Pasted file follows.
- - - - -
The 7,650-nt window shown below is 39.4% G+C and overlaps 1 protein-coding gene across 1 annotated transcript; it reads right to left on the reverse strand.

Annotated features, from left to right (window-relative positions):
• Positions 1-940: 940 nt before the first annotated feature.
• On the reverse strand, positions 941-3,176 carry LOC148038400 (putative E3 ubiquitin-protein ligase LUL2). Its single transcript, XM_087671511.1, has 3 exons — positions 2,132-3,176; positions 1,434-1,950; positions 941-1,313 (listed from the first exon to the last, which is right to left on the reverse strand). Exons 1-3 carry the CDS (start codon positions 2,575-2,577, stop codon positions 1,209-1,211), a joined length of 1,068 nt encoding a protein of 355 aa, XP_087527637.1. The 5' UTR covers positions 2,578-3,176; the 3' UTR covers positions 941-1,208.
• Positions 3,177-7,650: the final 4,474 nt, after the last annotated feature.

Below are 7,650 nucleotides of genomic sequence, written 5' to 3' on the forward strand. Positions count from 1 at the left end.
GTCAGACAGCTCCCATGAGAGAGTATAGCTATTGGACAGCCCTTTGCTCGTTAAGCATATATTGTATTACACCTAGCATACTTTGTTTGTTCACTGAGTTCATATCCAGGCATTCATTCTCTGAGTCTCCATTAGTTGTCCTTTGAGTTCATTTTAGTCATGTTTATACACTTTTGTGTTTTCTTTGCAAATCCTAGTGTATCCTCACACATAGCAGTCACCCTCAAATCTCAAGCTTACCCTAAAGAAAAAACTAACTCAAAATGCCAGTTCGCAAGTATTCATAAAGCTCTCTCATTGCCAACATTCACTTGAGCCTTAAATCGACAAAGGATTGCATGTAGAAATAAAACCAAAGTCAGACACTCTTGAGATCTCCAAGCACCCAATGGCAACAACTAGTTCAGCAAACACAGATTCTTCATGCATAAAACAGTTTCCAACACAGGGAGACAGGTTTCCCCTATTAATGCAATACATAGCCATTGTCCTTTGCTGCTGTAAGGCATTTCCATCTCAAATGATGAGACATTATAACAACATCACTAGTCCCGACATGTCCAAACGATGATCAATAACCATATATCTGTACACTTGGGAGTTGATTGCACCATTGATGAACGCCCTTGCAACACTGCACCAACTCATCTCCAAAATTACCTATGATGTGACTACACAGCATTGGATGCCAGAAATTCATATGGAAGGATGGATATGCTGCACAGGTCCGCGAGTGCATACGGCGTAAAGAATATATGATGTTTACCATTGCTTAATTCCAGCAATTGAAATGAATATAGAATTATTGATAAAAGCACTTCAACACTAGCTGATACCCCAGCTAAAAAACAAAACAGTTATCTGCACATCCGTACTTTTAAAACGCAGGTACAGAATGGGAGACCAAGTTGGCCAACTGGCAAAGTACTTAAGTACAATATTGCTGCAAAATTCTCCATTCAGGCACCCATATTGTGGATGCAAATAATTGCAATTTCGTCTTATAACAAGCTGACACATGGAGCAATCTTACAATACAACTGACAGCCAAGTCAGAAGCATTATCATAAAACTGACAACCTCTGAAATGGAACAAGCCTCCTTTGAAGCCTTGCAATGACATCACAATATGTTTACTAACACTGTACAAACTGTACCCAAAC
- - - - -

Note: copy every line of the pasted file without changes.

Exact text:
The 7,650-nt window shown below is 39.4% G+C and overlaps 1 protein-coding gene across 1 annotated transcript; it reads right to left on the reverse strand.

Annotated features, from left to right (window-relative positions):
• Positions 1-940: 940 nt before the first annotated feature.
• On the reverse strand, positions 941-3,176 carry LOC148038400 (putative E3 ubiquitin-protein ligase LUL2). Its single transcript, XM_087671511.1, has 3 exons — positions 2,132-3,176; positions 1,434-1,950; positions 941-1,313 (listed from the first exon to the last, which is right to left on the reverse strand). Exons 1-3 carry the CDS (start codon positions 2,575-2,577, stop codon positions 1,209-1,211), a joined length of 1,068 nt encoding a protein of 355 aa, XP_087527637.1. The 5' UTR covers positions 2,578-3,176; the 3' UTR covers positions 941-1,208.
• Positions 3,177-7,650: the final 4,474 nt, after the last annotated feature.

Below are 7,650 nucleotides of genomic sequence, written 5' to 3' on the forward strand. Positions count from 1 at the left end.
GTCAGACAGCTCCCATGAGAGAGTATAGCTATTGGACAGCCCTTTGCTCGTTAAGCATATATTGTATTACACCTAGCATACTTTGTTTGTTCACTGAGTTCATATCCAGGCATTCATTCTCTGAGTCTCCATTAGTTGTCCTTTGAGTTCATTTTAGTCATGTTTATACACTTTTGTGTTTTCTTTGCAAATCCTAGTGTATCCTCACACATAGCAGTCACCCTCAAATCTCAAGCTTACCCTAAAGAAAAAACTAACTCAAAATGCCAGTTCGCAAGTATTCATAAAGCTCTCTCATTGCCAACATTCACTTGAGCCTTAAATCGACAAAGGATTGCATGTAGAAATAAAACCAAAGTCAGACACTCTTGAGATCTCCAAGCACCCAATGGCAACAACTAGTTCAGCAAACACAGATTCTTCATGCATAAAACAGTTTCCAACACAGGGAGACAGGTTTCCCCTATTAATGCAATACATAGCCATTGTCCTTTGCTGCTGTAAGGCATTTCCATCTCAAATGATGAGACATTATAACAACATCACTAGTCCCGACATGTCCAAACGATGATCAATAACCATATATCTGTACACTTGGGAGTTGATTGCACCATTGATGAACGCCCTTGCAACACTGCACCAACTCATCTCCAAAATTACCTATGATGTGACTACACAGCATTGGATGCCAGAAATTCATATGGAAGGATGGATATGCTGCACAGGTCCGCGAGTGCATACGGCGTAAAGAATATATGATGTTTACCATTGCTTAATTCCAGCAATTGAAATGAATATAGAATTATTGATAAAAGCACTTCAACACTAGCTGATACCCCAGCTAAAAAACAAAACAGTTATCTGCACATCCGTACTTTTAAAACGCAGGTACAGAATGGGAGACCAAGTTGGCCAACTGGCAAAGTACTTAAGTACAATATTGCTGCAAAATTCTCCATTCAGGCACCCATATTGTGGATGCAAATAATTGCAATTTCGTCTTATAACAAGCTGACACATGGAGCAATCTTACAATACAACTGACAGCCAAGTCAGAAGCATTATCATAAAACTGACAACCTCTGAAATGGAACAAGCCTCCTTTGAAGCCTTGCAATGACATCACAATATGTTTACTAACACTGTACAAACTGTACCCAAAC